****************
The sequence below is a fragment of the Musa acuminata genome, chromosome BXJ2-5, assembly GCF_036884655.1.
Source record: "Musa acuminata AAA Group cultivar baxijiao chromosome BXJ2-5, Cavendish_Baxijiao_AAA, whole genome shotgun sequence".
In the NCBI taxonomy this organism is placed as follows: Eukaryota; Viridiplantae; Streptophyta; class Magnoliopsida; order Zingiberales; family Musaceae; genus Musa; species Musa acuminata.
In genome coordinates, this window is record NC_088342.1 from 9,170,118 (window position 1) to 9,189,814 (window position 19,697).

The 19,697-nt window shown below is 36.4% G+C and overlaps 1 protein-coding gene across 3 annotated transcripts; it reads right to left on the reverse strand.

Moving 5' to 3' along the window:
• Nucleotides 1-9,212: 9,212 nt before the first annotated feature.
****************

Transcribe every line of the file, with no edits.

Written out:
The sequence below is a fragment of the Musa acuminata genome, chromosome BXJ2-5, assembly GCF_036884655.1.
Source record: "Musa acuminata AAA Group cultivar baxijiao chromosome BXJ2-5, Cavendish_Baxijiao_AAA, whole genome shotgun sequence".
In the NCBI taxonomy this organism is placed as follows: Eukaryota; Viridiplantae; Streptophyta; class Magnoliopsida; order Zingiberales; family Musaceae; genus Musa; species Musa acuminata.
In genome coordinates, this window is record NC_088342.1 from 9,170,118 (window position 1) to 9,189,814 (window position 19,697).

The 19,697-nt window shown below is 36.4% G+C and overlaps 1 protein-coding gene across 3 annotated transcripts; it reads right to left on the reverse strand.

Moving 5' to 3' along the window:
• Nucleotides 1-9,212: 9,212 nt before the first annotated feature.